Cutting emissions proves a sticking point at Poland climate talks

environmental campaigners protest outside the final session of the international climate change conference in katowice
Environmental campaigners protest outside the final session of the international climate change conference in Katowice, Poland. Photograph: Janek Skarzynski/AFP/Getty Images

Slow progress on 2015 Paris agreement comes as scientists warn of need to get on track

— Negotiators at the climate conference in Poland have inched closer to an outcome, as the official deadline for finishing a deal ran out.

The conference was meant to approve a rulebook which would govern how nations put into action the goals set in the landmark Paris agreement of 2015, when the world resolved to hold global warming to no more than 2°C above pre-industrial levels, with an aspiration to limit temperature rises to no more than 1.5°C.

On Friday night, sticking points still remained over how countries should report on and account for their greenhouse gas emissions, and there was little progress on persuading countries to make firm commitments to cut their emissions further than they have already promised. Part of the success of the Paris talks was based on the idea that countries would have taken further steps on emissions by now.

Finance for developing countries to help them cut emissions and adapt to the effects of climate change has also been largely overlooked at this year’s conference, though the World Bank pledged $200bn (£159bn) over five years as its contribution.

Observers at the two-week summit in Poland were frustrated by the slow progress, which came in sharp contrast to the warnings of scientists from the Intergovernmental Panel on Climate Change that even 1.5°C (34.7°F) of warming would cause devastation, with the die-off of coral reefs and the decline of agriculture over swathes of the planet.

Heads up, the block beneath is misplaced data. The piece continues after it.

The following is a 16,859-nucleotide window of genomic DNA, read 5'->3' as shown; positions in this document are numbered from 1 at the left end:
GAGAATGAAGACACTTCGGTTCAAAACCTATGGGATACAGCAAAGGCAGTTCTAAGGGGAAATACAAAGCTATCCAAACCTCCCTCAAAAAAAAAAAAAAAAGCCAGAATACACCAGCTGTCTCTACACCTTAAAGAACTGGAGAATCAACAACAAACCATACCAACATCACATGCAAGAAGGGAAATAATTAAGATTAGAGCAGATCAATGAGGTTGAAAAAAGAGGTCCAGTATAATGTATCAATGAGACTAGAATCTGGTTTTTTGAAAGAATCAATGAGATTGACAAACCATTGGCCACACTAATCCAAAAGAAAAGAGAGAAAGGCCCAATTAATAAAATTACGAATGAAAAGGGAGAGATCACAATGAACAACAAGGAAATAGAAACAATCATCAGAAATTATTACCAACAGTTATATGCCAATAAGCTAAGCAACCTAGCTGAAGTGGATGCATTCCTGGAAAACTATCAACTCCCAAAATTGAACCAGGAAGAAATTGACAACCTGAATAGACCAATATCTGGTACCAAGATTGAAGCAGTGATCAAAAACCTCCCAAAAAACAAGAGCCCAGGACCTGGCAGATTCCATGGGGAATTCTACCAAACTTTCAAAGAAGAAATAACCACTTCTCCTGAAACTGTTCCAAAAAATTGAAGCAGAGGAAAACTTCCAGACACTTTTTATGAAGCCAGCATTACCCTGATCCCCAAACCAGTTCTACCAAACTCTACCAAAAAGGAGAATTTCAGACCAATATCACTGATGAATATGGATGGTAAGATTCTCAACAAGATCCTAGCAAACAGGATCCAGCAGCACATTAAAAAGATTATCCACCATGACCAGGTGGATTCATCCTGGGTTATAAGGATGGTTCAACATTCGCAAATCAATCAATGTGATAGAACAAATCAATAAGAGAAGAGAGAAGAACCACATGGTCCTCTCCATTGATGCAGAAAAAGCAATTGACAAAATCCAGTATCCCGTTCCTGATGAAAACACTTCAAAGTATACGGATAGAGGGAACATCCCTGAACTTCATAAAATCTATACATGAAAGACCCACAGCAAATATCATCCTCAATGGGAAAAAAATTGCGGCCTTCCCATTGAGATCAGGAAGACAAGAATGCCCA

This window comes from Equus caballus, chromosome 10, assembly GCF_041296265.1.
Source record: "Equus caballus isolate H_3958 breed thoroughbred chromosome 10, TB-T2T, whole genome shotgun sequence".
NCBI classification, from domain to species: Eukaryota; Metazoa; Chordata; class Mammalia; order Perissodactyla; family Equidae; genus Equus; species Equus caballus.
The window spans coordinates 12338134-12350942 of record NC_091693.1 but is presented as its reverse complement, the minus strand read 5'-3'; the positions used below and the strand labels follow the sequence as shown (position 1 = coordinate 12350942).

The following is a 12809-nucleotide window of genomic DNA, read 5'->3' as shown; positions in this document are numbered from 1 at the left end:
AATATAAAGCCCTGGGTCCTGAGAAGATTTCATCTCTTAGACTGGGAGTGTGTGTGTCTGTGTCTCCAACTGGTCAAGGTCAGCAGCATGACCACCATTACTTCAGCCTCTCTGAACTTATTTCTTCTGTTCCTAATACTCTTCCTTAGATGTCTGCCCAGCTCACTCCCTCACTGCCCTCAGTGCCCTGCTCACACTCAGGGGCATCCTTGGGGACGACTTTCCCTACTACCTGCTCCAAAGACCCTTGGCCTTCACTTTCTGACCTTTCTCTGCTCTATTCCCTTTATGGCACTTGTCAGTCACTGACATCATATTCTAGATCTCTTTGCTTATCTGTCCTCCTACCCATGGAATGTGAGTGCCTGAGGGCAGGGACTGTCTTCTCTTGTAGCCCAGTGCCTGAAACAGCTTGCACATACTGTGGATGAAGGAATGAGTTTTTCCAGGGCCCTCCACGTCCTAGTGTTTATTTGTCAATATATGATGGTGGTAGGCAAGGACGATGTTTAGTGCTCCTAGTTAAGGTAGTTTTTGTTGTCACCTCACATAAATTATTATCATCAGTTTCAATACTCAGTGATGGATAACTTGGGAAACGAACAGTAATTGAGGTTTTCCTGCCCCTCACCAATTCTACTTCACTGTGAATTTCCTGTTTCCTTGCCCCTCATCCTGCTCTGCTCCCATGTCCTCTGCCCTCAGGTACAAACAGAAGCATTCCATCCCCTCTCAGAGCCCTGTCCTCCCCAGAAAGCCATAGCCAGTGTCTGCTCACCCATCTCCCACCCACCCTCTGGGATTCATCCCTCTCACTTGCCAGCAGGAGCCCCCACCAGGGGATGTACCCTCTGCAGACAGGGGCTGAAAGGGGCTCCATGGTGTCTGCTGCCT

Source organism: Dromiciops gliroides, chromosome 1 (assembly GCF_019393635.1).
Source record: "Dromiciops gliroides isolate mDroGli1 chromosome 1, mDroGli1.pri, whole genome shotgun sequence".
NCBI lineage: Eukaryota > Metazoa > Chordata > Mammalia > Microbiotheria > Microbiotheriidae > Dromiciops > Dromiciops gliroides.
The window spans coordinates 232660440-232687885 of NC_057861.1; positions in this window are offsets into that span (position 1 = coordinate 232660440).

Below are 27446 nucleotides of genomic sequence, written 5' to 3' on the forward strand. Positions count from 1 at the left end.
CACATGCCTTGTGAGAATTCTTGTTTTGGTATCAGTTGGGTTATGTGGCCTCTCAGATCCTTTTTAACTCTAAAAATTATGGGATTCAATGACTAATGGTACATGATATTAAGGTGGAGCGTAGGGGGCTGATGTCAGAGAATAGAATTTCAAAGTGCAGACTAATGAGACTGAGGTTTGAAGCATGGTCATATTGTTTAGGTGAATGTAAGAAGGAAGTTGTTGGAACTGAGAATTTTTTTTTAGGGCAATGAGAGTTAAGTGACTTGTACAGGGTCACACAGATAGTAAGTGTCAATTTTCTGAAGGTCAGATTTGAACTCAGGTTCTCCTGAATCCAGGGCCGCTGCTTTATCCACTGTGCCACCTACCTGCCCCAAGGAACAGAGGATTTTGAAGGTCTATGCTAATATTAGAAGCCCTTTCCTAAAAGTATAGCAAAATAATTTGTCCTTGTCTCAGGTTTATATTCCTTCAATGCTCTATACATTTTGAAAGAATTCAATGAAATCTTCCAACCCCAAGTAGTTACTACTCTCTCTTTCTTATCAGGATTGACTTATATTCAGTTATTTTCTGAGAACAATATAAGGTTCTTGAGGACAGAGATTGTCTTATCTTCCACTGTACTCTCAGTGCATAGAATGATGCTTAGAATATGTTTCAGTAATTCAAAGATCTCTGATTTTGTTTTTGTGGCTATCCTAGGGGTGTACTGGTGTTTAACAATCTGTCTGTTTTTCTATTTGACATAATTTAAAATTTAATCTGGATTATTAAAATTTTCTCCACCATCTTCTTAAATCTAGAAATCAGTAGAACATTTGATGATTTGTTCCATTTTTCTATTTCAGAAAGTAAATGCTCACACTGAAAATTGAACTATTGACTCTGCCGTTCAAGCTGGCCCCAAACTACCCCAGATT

a researcher surveys corals on australia’s great barrier reef
A researcher surveys corals on Australia’s Great Barrier Reef. Photograph: Tane Sinclair-Taylor/AFP/Getty Images


Gareth Redmond-King, the head of climate change at WWF UK, said: “These talks are critical to ensuring we get to 2020 on track to meet the Paris targets and avoid runaway climate change. The time to step up is now. We need all countries to signal they will increase their climate ambition by 2020.”

The US, which is withdrawing from the Paris agreement, led a small group of countries – Russia, Saudi Arabia and Kuwait – to oppose a resolution that would have welcomed the IPCC report spelling out the dangers of breaching 1.5°C.

By the texts still circulating on Friday, they had succeeded in watering down the wording to a mere “noting” of the report. The difference may seem small, but the stronger wording would have allowed eager countries to force debates and possibly future resolutions on how to incorporate those stark scientific warnings into action.

The EU, the UK, New Zealand, Canada and more than 50 developing countries were in opposition, resolving to focus on a 1.5°C limit for their own ambitions on cutting emissions.

a demonstration by environmental organisations outside the un climate summit
A demonstration by environmental organisations outside the UN climate summit in Katowice, Poland. Photograph: Andrzej Grygiel/EPA


But veterans of the annual conferences, held since 1992 in the hope of formulating a global response to climate change adequate to the challenge it represents, maintained that more could be forthcoming as the meetings stretched beyond their 6pm official closing time and looked likely to overrun into Saturday and perhaps Sunday. “It all happens at the end,” one national representative said. “We are not giving up yet.”

Next year’s meeting will be held in Chile – it should have been Brazil, but the incoming president, Jair Bolsonaro, who is hostile to the Paris agreement, withdrew the offer. Costa Rica will also play a role, with some of the anticipatory meetings to be held there.

The UK and Italy have submitted bids to hold the 2020 conference, which will be the biggest since Paris in 2015, as governments will be facing a crunch deadline over their efforts to cut greenhouse gas emissions and their commitments to cut them further by 2030.

by Fiona Harvey | The Guardian